In our world, plastics are indispensable. The downside is the littering. Carelessly discarded plastics products condense to form thick carpets, not just on rivers and seas, but also on land. A complete circular economy could prevent this evil and put the focus back on the benefits of plastics. In order for this to be a success, we all need to work together: processors, raw material manufacturers, mechanical engineers and recyclers, but also brand owners, end consumers and politicians.
VDMA will shine the spotlight on circular economy at the leading K 2019 trade fair in Düsseldorf in October and show how closed loops can work effectively. Towards this goal VDMA has organized a series of interviews with stakeholders and here below we present the same:
“Plastic waste is a problem for society as a whole.”
Interview with Ulrich Reifenhäuser, CSO of the Reifenhäuser Group
THE amount of plastic waste is growing steadily worldwide. In order to use resources sustainably, waste has to be given a value, it ought to be recycled and not disposed of, as is still the case in many countries around the world. Ulrich Reifenhäuser is convinced that there is a need for a comprehensive change of awareness in society. The end consumers need to be educated and informed. At the same time, an appropriate political framework has to be provided. Mechanical engineering supports resource-efficient production and recycling technologies, but brand owners also play a key role in promoting the acceptance of products made from recycled materials.
Why is a circular economy important for plastics?
Ulrich Reifenhäuser: The topic of plastic waste has become increasingly important because the amount of litter is growing. This is due to an expanding global population and rising prosperity in many emerging economies. The mountains of waste are piling up, especially in Asia. We also have problems with this in Europe. In Scandinavia, the Netherlands, Germany, Austria and Switzerland the rate of recycling is truly excellent, but in Mediterranean countries, on the other hand, it's rather poor. It is clear, therefore, that the world of plastics needs to change. Discussions are currently underway, but this is not yet noticeable in the waste sector.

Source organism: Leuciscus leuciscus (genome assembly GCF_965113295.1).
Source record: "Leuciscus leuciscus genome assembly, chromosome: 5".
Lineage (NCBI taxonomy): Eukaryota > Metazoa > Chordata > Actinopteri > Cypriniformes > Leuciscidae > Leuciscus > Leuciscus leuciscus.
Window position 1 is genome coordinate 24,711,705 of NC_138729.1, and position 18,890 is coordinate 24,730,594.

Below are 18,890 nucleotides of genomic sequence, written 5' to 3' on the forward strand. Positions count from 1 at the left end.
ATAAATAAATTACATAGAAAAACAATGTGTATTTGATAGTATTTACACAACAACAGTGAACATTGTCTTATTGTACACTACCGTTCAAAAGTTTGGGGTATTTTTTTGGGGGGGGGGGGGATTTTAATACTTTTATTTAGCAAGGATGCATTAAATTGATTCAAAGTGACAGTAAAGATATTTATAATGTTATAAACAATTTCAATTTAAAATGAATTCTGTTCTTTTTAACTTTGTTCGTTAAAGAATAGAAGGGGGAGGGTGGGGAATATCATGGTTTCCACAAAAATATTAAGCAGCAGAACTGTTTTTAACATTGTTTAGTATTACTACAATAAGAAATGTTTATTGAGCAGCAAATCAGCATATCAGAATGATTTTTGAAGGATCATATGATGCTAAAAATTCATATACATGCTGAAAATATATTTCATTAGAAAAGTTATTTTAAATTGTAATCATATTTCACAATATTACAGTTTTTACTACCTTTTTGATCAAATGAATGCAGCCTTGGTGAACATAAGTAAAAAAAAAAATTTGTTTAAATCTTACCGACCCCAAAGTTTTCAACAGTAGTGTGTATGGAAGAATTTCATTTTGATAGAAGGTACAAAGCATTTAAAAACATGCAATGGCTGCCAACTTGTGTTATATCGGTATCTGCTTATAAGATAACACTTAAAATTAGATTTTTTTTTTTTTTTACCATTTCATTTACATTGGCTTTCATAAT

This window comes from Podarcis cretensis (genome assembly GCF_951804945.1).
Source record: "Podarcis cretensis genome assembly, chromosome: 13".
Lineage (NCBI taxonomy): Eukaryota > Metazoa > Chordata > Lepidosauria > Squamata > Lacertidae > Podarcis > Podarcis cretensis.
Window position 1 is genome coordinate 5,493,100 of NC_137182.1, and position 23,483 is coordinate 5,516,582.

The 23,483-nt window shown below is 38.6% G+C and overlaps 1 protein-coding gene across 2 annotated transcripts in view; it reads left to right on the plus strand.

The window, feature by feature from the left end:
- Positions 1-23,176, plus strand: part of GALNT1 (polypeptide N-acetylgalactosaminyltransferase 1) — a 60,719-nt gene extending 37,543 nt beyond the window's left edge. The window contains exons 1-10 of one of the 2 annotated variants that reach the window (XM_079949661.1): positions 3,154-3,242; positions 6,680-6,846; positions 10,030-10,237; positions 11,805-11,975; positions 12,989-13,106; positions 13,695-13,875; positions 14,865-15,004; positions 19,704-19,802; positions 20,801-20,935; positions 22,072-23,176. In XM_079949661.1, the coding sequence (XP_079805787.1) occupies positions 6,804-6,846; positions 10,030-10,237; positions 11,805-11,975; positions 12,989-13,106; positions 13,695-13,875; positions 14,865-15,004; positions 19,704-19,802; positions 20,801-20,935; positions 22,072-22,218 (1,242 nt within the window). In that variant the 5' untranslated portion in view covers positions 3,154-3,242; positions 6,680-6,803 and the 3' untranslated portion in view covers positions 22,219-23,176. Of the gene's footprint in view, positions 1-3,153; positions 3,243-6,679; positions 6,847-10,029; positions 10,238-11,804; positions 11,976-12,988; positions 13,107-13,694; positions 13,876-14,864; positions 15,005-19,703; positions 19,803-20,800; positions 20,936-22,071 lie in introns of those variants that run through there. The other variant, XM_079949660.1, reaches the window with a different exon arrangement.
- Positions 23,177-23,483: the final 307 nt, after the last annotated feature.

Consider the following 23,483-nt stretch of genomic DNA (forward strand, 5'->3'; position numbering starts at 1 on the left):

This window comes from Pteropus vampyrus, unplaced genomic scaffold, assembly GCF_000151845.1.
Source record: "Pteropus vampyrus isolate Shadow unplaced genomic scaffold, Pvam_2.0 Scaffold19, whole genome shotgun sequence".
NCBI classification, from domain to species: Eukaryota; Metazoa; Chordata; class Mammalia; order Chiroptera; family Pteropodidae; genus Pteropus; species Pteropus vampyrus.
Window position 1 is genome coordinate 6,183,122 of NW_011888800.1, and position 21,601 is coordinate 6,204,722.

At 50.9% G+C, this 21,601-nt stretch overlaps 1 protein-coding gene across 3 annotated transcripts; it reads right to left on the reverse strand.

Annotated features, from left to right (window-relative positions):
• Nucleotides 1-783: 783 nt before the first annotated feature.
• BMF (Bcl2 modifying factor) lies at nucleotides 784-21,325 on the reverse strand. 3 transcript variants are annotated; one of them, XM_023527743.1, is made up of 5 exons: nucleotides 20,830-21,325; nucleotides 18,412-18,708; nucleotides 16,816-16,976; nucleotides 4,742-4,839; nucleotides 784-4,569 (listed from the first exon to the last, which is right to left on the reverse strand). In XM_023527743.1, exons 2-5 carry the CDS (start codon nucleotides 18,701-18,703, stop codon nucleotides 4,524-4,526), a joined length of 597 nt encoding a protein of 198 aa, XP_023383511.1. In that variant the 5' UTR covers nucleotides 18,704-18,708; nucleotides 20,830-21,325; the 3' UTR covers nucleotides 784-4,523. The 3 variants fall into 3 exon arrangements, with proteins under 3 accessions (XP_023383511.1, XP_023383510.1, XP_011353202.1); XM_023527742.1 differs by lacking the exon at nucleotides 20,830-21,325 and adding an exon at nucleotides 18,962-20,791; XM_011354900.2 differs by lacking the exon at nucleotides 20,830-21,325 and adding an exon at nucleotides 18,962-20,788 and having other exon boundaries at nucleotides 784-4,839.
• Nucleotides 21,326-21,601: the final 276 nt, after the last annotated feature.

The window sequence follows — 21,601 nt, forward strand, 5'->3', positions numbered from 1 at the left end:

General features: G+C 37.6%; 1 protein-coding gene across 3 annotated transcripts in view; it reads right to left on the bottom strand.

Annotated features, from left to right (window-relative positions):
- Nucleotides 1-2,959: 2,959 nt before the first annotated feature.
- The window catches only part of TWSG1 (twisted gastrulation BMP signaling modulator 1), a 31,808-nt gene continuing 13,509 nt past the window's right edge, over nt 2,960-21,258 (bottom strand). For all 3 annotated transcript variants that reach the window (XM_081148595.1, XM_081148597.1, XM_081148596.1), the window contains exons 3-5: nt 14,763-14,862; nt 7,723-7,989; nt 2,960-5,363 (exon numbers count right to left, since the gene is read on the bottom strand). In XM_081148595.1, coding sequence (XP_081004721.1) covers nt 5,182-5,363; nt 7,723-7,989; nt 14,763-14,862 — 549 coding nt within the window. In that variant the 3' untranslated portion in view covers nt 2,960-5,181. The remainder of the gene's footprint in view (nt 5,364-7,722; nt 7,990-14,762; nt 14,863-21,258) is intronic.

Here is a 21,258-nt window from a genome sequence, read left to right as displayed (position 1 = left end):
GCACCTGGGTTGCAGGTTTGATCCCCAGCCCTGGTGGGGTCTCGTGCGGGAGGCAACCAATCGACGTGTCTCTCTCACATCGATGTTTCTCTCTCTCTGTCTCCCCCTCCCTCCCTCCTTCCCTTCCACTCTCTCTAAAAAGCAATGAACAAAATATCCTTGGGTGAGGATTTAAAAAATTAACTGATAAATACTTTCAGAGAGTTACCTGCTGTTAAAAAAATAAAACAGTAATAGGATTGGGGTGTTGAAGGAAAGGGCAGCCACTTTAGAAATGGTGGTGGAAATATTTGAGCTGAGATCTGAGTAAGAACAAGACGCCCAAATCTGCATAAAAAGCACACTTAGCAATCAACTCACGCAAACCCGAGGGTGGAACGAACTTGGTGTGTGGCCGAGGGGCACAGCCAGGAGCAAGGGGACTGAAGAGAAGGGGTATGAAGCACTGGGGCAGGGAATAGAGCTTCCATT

Why is that?
Ulrich Reifenhäuser: This is a very complex and multi-layered problem. It's paradoxical. Plastics are an ideal material for many applications. They are light, easy to process, relatively inexpensive and available in sufficient quantities. Because of these benefits, their importance to competing materials is constantly increasing. This is positive. However, plastics are not usually dealt with correctly after use. Instead of being collected, they're thrown away. This is negative, and the real major issue at hand.
How can you change the behaviour of entire nations of consumers?
Ulrich Reifenhäuser: By educating and appealing to the responsibility of consumers. Legislation is also a good way to do this. It's extremely important to attach value to plastic waste. This is something that needs to be approached from a political perspective. The best strategy here is to set recycling quotas for new plastics products. If quotas are in place, plastics processors will suddenly need recycled material. This will open up a new market. It may well be that high-quality recycled material costs twice as much as brand-new goods, but doubling the price won't make a difference when it comes to plastics products as their properties are far superior to those of other materials such as glass, metal or paper.